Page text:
Read the current Progressive Forage digital edition
advertisement

Forage trends and prognostication 2016

Robin Newell Published on 02 January 2016
Baler-mounted equipment can measure and record

Prognostication means “to predict according to present trends or signs.” What forage trends can you foresee impacting your operation in the future and how will you prepare to take advantage?

Consider these forage trends:

Corn silage in dairy rations continues to increase

This is a long-term trend that’s two decades in the making and doesn’t appear to be at a plateau yet. Corn silage is a top choice for dry matter yields and digestible energy per acre.

Corn grain yield per acre has been on a grand march upward for more than 80 years, thanks to agronomic research, breeding and biotech trait development.

Corn silage is obviously a forage crop providing critical fiber, but it also has concentrate value, bringing a large amount of grain into rations at the high levels fed on many dairies today. In general, two-thirds of the digestible energy in corn silage comes from starch (grain), with much of the rest from digestible fiber.

Look for this trend toward increasing corn silage to continue, especially as expansion herds need to harvest increasing amounts of digestible dry matter from what is often a limited land base. Continuing innovations in corn silage processing and inoculant products for fermentation efficiency to maintain or improve feeding value will help drive this trend.

BMR corn for silage is on the moo-ve

BMR corn has been around for decades but, for too long, available BMR hybrids lacked agronomic suitability and competitive starch output per acre versus the best non-BMR hybrids. A few points of increased fiber digestibility is a differentiator – but not if valuable starch yield can’t be maintained.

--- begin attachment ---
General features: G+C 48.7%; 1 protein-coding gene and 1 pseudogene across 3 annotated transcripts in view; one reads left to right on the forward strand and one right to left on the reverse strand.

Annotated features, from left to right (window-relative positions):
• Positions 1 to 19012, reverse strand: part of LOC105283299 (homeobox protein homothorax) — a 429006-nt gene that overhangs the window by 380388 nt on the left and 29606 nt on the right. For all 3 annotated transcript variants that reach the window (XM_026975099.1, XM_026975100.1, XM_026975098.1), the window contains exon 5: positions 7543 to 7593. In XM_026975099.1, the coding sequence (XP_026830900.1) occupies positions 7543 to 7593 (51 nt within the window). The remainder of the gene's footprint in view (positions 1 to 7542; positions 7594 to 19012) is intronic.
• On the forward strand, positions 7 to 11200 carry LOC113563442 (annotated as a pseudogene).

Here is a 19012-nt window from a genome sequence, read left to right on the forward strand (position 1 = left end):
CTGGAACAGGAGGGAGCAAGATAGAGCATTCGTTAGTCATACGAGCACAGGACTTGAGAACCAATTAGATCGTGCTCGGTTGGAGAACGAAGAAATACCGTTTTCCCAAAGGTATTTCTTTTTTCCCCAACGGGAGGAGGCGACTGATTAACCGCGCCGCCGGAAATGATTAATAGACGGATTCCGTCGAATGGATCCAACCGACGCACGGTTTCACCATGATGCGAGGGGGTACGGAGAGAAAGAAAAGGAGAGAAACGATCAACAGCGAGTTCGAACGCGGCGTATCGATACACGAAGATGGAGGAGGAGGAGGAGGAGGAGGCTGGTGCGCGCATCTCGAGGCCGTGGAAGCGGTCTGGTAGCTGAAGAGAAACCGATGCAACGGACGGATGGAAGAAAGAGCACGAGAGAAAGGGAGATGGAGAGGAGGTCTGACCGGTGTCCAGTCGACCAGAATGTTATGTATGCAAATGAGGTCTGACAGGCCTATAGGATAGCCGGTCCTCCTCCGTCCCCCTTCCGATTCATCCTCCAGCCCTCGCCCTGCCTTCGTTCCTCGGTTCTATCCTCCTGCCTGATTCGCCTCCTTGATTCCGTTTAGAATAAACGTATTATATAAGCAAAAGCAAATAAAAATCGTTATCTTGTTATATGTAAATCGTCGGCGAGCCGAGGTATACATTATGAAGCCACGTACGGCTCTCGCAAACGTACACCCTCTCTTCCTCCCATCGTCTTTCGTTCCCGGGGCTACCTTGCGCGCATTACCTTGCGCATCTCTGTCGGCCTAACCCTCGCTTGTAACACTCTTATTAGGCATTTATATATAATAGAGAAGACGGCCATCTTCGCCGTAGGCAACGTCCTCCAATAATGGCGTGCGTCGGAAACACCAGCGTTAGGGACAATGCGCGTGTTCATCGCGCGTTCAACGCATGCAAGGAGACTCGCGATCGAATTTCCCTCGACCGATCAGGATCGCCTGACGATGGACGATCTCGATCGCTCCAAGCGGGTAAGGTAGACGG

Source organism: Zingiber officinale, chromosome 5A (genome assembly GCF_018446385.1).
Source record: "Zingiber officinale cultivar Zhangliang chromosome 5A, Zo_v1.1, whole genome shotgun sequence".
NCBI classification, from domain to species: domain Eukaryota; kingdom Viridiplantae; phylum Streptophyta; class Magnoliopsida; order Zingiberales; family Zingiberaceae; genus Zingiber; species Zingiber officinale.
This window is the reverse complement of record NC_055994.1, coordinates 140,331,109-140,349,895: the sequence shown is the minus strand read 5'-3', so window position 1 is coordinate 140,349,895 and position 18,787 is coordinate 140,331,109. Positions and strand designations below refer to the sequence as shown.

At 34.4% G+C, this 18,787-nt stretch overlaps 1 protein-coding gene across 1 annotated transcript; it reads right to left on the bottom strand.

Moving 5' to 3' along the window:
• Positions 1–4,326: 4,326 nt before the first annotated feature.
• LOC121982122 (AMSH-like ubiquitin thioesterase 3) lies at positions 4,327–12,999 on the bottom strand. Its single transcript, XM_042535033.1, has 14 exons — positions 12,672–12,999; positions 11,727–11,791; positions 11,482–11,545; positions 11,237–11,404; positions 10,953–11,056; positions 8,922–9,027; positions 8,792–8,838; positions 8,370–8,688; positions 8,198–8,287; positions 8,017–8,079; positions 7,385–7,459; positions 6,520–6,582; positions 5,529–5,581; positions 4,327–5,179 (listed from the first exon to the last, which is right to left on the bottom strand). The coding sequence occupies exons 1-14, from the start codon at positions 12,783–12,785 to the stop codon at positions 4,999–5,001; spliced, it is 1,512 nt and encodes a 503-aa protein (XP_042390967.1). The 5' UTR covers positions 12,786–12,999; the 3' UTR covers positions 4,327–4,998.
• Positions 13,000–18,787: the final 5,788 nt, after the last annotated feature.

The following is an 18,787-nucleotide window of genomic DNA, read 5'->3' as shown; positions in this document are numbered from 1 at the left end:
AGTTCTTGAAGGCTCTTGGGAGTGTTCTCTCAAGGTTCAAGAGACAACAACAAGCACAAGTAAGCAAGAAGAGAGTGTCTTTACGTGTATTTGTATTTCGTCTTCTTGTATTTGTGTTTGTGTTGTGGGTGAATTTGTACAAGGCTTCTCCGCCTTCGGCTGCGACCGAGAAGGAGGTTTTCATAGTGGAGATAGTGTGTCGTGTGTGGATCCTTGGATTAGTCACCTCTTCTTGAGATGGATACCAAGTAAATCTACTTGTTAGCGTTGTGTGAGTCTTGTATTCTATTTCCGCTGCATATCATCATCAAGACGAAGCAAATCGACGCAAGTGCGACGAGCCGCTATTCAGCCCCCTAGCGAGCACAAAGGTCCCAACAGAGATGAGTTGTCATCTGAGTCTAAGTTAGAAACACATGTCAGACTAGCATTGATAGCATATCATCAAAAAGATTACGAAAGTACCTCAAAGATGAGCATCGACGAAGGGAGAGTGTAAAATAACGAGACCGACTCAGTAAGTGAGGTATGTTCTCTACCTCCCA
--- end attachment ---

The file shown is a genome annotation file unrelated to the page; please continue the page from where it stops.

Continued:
Now the tide is turning in favor of advanced BMR hybrids that pack a lot more starch with agronomic strength to provide more consistent total dry matter yield. When starch yield, agronomic suitability and technology trait package line up with non-BMR hybrids, BMR deserves the nod with its inherently better fiber digestibility.

Look for this trend toward more seed company BMR hybrid development to hit its stride with more suitable BMR hybrid choices for your corn silage production.

Improving pasture management for better production efficiency

Reported pasture values have increased dramatically over the past two decades. This was driven by increasing feed costs and strongly influenced by regional droughts during 2011 through 2013, particularly in Southern Plains areas.

While good pasture management has a payoff for both beef and dairy, it cuts a wide swath across the beef industry. “Cost of production is the largest differentiating factor in comparisons of individual cow-calf producer profitability at a given price level,” says Lee Schulz, Iowa State University Extension livestock economist.

Pasture management for productivity is a strong factor, along with hay yield and feeding less expensive home-grown hay and corn silage.

Schulz notes that the U.S. now has the smallest beef cow herd since 1962. But herd expansion is underway as calf prices provide an incentive for producers to rebuild their herds. The current climate in row-crop pricing could lead to increased pasture and forage production overall and will be needed as the U.S. beef herd rebuilds.

But good pasture infrastructure requires investment in water, shelter and fencing that can be slow to build back. Cash rents for pasture increased more than 400 percent nationally since 1996, so there is incentive to get the most out of pasture.

There’s an interesting twist in Schultz’s evaluation: “We might be underwhelmed by the degree of herd expansion that occurs due to increased efficiency of beef production over prior decades.”

Certainly, good pasture management and home-grown forages are a key factor toward achieving that increased efficiency and the profitability associated with it.

‘Smart’ technology integration into forage decision-making and equipment functionality

The long-term trend in larger farm equipment helps you cover more acres faster, feed more cows more quickly, handle more manure and chop more silage on your farm in a day than you used to chop all season 30 years ago.